BAE Systems filed suit to recover costs for the refurbishment of a Philippines Air Force C-130 under a U.S. FMS (photo : Ken Hackman)
BAE and government settle contentious lawsuit over ‘decrepit’ C-130 aircraft
The U.S. government and BAE Systems Inc. settled a contentious lawsuit last month that alleged the Pentagon set a contract cap for repairs to an aging aircraft — one that proved more of a lemon than either the Pentagon or the company realized.
The settlement, which resulted in a dismissal of the case April 10 by the U.S. Court of Federal Claims, comes after nearly three years of negotiations.
"After BAE Systems filed suit to recover costs for the refurbishment of a Philippines Air Force C-130 under a U.S. Foreign Military Sales contract with the U.S. Air Force, we entered into mediation with the U.S. Air Force and were able to settle the matter amicably," said a BAE spokesman.
Details of the settlement were not released. But details of the case are fascinating, and reflect the challenges that can emerge between government and contractors when cost controls conflict with work requirements.
It was almost five years ago that a 1974 Philippine C-130 aircraft arrived at a BAE Systems hanger in Mojave, California, under a contract to provide maintenance, after only a high-level inspection. According to a 2012 complaint filed by the company in the U.S. Court of Federal Claims, the aircraft was in "decrepit condition": it was badly leaking fuel and hydraulic fluid, it had no pressurization and was forced to fly below 10,000 feet, and its navigation instruments were broken.
Here’s the problem: The government set a ceiling price on the job of $4.2 million. The actual cost was going to be far more than that, according to the complaint. The contract did allow BAE Systems, once it was able to examine the aircraft more thoroughly, to file discrepancy reports that noted additional repairs required. And it did — 2,400 of them to be exact. As it moved forward on the work, more and more issues were discovered — thanks in large part to aircraft defects and discrepancies that could not have been discovered by the mandated government inspections.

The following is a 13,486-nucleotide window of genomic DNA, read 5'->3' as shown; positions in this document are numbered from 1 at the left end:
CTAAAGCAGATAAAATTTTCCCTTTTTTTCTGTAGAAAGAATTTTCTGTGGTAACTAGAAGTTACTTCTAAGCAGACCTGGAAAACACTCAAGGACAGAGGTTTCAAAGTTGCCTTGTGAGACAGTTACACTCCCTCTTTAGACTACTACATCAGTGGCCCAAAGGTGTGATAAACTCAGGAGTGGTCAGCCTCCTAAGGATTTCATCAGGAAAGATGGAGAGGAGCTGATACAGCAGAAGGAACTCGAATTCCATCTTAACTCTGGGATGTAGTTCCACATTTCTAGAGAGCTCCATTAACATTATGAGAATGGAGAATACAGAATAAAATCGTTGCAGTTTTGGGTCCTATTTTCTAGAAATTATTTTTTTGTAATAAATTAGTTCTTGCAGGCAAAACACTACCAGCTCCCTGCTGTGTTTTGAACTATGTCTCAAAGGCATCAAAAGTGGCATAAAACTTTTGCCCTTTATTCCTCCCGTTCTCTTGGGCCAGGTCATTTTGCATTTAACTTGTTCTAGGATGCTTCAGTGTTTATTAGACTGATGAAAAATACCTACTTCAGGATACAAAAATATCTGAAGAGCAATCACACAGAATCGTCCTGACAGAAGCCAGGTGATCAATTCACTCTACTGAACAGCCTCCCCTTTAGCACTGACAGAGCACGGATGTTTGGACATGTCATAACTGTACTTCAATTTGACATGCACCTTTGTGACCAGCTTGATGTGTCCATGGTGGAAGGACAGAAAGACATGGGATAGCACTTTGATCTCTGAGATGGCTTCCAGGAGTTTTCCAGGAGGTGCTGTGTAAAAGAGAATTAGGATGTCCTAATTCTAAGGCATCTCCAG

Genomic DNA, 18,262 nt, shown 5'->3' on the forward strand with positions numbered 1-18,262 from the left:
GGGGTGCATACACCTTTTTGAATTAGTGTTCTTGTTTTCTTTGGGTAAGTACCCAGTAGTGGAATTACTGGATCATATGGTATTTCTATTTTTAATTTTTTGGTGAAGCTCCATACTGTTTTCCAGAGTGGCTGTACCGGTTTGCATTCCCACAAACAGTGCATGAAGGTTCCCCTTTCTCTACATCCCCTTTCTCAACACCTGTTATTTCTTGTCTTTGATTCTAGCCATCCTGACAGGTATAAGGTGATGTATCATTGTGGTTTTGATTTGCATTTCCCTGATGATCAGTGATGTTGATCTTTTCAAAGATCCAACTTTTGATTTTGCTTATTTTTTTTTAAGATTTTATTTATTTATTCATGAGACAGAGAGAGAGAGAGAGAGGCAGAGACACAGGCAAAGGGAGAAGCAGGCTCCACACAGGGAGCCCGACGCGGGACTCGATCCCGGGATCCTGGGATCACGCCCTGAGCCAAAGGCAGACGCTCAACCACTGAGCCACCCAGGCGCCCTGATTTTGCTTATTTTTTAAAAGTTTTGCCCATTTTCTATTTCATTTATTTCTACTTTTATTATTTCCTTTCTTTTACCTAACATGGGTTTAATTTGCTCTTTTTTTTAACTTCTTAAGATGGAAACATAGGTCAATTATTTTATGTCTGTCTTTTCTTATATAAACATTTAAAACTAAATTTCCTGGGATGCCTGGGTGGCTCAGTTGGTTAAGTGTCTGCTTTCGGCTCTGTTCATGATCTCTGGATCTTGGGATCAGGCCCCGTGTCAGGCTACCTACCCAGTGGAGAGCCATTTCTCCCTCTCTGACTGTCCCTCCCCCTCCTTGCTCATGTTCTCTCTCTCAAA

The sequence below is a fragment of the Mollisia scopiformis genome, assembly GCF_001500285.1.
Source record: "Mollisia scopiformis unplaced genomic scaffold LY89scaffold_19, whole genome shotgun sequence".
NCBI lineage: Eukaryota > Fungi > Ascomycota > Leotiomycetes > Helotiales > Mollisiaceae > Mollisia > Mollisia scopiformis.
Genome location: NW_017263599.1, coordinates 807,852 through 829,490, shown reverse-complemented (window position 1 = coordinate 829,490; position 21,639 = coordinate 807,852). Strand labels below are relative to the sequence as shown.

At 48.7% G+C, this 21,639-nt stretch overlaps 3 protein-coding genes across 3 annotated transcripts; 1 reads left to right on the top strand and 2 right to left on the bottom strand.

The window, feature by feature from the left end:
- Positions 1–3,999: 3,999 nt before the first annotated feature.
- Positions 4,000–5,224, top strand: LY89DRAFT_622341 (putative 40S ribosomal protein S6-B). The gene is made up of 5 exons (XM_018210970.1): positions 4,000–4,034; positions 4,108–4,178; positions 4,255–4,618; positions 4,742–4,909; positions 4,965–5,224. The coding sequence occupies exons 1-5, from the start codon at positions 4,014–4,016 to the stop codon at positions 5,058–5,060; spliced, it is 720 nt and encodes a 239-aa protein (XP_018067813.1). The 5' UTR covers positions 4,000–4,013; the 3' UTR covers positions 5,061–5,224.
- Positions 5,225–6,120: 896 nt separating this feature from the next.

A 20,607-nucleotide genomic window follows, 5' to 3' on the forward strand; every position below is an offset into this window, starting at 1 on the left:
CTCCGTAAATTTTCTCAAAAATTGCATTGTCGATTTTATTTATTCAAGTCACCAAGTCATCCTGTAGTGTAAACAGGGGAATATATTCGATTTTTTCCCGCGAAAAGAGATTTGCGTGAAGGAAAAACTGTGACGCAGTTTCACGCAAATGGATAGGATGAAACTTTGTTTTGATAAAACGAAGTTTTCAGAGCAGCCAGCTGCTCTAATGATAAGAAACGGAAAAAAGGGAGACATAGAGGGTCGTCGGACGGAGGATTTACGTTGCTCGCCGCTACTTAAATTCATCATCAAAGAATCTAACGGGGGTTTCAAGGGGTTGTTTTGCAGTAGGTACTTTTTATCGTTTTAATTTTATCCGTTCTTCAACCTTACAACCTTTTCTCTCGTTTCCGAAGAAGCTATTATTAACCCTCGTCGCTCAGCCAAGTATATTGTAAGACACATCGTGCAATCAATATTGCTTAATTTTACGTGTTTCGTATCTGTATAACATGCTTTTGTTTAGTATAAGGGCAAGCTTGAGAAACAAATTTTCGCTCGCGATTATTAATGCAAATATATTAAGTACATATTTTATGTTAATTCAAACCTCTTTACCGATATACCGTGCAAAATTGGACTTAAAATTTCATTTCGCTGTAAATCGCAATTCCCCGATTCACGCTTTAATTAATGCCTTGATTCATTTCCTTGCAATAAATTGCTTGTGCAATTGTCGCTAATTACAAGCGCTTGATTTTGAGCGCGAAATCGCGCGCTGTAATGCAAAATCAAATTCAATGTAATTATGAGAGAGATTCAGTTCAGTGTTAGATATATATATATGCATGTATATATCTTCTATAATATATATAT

According to the lawsuit, “it was nearly impossible to accurately forecast an estimated cost and schedule to complete the contract work, and BAE Systems had to request repeated increases in funding and extensions of performance.”
For more than a year from there, BAE would perform work, then ask for additional funds to move forward. Eventually they reached a crossroads — BAE said it needed a total of almost $12 million to complete the aircraft, which the government couldn’t provide in time to prevent a work stoppage. The government then refused to pay the costs associated with that work stoppage, claiming BAE had not provided adequate warning of the depletion of funds and had caused delays in negotiations on funding. They're claims BAE denied.
From there, government and BAE continued attempts to find common ground; while disputes continued over pricing, BAE did restart work. On October 2012, the company finished work on the aircraft, which departed for the Philippines. By then, the total funding allocated to the contract had grown to $14.7 million, the government had approved more than 2,400 discrepancy reports for additional repairs, and BAE estimated that the total costs — without profit — had risen to $18.33 million. The lawsuit sought to recover $6.45 million to account for the difference and provide some profit.
So was this a case of cost and schedule overruns or poor contract planning and management? With no access to the settlement, which was executed March 25, it’s impossible to say. But as the government leans more toward fixed pricing, even for weapons systems, one has to wonder whether this type of situation might play out again and again.